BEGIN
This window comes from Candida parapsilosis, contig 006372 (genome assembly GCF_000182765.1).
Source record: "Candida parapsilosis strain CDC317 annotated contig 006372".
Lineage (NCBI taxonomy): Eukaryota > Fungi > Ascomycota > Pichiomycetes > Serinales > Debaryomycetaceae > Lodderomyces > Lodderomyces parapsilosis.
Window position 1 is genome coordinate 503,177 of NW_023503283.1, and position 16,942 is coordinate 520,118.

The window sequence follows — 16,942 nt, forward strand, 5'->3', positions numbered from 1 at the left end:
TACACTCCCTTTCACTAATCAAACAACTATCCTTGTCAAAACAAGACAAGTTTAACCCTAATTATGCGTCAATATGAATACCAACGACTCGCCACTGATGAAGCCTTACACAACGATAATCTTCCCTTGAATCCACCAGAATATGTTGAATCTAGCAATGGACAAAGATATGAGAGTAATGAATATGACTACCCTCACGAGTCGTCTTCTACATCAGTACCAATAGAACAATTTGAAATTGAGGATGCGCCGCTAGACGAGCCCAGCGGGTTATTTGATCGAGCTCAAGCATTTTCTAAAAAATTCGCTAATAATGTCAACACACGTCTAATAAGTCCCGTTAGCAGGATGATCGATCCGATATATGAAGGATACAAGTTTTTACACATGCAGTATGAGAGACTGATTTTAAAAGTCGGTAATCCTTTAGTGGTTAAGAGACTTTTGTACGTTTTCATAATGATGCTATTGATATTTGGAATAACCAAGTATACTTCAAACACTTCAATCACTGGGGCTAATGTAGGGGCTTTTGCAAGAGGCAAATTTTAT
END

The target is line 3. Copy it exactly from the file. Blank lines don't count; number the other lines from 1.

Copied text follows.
Lineage (NCBI taxonomy): Eukaryota > Fungi > Ascomycota > Pichiomycetes > Serinales > Debaryomycetaceae > Lodderomyces > Lodderomyces parapsilosis.